"Howard likes to say most games in that atmosphere are going to be lost, not won," Lilja said. "And he feels that we lost that game because of plays like that. When you've got two good teams it's going to come down to who can stop who on the line of scrimmage for all the marbles. That's kind of their symbolic message, I guess."

"That kind of puts a chip on our shoulder as an offensive line unit, that we didn't get it done. There are a lot of upset guys in our room when they hear stuff like that because they know that's on us."

It was the failed execution more than the inability to run that got to team president Bill Polian, the decision-maker who spent the 27th overall pick on Brown.

"We didn't execute and that sticks in your craw, it's that simple," he said. "... This is a game where you must function under pressure, you've got to execute and we have a segment that we've practiced forever called the four-minute, and that was the epitome of four-minute and we didn't execute. So sometimes you do, sometimes you don't, but you've got to do your best to make sure that you do.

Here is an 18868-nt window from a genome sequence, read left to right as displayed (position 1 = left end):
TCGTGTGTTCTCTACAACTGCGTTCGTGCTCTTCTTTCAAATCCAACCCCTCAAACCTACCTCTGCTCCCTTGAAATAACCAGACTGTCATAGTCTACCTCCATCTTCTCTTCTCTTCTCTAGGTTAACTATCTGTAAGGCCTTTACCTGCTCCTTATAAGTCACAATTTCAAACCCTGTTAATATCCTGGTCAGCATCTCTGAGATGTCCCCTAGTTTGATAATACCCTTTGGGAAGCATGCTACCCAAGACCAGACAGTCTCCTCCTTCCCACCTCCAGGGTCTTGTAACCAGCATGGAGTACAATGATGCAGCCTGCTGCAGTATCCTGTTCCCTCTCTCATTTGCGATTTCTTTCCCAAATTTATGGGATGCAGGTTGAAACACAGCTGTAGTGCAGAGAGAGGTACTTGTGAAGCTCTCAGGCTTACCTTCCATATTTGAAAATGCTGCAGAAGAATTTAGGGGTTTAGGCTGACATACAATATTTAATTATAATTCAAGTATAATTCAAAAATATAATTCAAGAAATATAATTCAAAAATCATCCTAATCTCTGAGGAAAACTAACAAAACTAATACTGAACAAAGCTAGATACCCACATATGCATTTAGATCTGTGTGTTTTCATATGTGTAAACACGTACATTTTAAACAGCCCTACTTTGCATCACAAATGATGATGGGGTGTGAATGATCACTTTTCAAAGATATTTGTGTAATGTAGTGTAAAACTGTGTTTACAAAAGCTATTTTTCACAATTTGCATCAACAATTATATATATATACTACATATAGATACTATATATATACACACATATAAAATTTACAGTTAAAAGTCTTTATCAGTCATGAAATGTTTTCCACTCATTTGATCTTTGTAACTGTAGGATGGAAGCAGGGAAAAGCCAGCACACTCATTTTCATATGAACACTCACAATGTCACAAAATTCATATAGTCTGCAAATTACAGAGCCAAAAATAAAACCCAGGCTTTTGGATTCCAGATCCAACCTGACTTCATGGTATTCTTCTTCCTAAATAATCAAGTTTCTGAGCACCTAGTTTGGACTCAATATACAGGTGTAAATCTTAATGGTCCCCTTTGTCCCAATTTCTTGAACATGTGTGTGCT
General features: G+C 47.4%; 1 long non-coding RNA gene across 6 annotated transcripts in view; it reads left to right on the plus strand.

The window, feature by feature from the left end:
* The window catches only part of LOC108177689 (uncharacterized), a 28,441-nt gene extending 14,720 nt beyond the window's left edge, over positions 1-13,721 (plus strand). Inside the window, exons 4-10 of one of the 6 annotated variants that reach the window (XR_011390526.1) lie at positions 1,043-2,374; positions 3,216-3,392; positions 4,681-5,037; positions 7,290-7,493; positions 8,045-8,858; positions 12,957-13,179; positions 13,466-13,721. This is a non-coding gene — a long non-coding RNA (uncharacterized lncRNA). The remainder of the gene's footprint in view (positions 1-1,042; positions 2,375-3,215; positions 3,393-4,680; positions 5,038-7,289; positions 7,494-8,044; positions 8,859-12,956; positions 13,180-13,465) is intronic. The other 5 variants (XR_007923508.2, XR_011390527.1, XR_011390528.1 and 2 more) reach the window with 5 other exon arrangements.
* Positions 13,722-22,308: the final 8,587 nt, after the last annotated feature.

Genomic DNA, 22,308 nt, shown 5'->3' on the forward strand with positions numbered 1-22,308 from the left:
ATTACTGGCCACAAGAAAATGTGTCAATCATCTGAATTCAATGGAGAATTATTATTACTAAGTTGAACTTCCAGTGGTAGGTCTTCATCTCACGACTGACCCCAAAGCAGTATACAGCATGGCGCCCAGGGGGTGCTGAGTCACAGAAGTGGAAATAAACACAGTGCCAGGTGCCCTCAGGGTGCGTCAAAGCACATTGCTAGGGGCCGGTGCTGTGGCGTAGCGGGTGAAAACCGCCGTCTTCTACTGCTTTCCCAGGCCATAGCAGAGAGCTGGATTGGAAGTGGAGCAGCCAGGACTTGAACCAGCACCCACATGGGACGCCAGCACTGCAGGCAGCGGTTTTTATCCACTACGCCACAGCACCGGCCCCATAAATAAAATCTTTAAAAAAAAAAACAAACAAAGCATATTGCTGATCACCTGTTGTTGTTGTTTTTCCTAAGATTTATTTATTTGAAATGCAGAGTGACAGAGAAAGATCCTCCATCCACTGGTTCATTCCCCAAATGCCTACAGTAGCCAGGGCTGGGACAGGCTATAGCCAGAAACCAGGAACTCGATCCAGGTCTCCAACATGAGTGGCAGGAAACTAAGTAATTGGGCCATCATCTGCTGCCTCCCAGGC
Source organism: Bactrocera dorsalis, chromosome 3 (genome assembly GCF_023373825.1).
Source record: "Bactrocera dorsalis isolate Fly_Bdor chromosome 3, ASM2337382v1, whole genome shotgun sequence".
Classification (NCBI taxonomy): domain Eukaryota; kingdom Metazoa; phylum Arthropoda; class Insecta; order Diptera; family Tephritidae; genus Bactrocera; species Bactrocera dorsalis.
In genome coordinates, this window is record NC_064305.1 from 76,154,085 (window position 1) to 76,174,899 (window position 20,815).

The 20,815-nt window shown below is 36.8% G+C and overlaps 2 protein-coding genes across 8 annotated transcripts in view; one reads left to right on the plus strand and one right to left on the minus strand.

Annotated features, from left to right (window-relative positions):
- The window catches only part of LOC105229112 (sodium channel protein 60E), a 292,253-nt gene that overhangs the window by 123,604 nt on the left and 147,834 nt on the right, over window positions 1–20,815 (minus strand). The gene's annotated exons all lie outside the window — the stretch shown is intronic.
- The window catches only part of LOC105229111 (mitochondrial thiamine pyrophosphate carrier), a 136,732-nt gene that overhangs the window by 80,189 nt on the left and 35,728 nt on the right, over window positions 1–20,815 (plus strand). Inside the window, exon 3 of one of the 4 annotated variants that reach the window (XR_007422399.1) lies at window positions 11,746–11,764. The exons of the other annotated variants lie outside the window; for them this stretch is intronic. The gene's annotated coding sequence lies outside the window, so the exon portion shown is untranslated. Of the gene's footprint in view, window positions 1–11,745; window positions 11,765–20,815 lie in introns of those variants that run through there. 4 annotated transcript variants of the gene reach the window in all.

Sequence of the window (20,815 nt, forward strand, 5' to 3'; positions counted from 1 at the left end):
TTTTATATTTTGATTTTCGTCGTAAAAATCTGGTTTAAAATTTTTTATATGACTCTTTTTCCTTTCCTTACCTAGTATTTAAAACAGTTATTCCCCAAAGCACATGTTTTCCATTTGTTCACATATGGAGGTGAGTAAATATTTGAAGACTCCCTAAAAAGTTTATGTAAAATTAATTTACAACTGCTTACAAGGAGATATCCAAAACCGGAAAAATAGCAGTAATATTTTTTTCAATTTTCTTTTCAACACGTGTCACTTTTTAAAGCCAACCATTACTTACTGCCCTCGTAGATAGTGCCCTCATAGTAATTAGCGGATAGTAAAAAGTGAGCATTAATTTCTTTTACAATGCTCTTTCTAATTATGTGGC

"We had a play that should have been quite good and would have been quite good, would have gained the 2 yards but we had a mental error which negated the play."

The 2008 Colts were overly reliant on Manning, who produced his third MVP season despite a slow start resulting from an offseason knee injury that required two surgeries and forced him to sit out all of training camp and the preseason.

They ranked 31st in rushing yards per game (79.6), their lowest since 1992, and dead last in rushing average (3.4 yards a carry), tied for their lowest since 1992.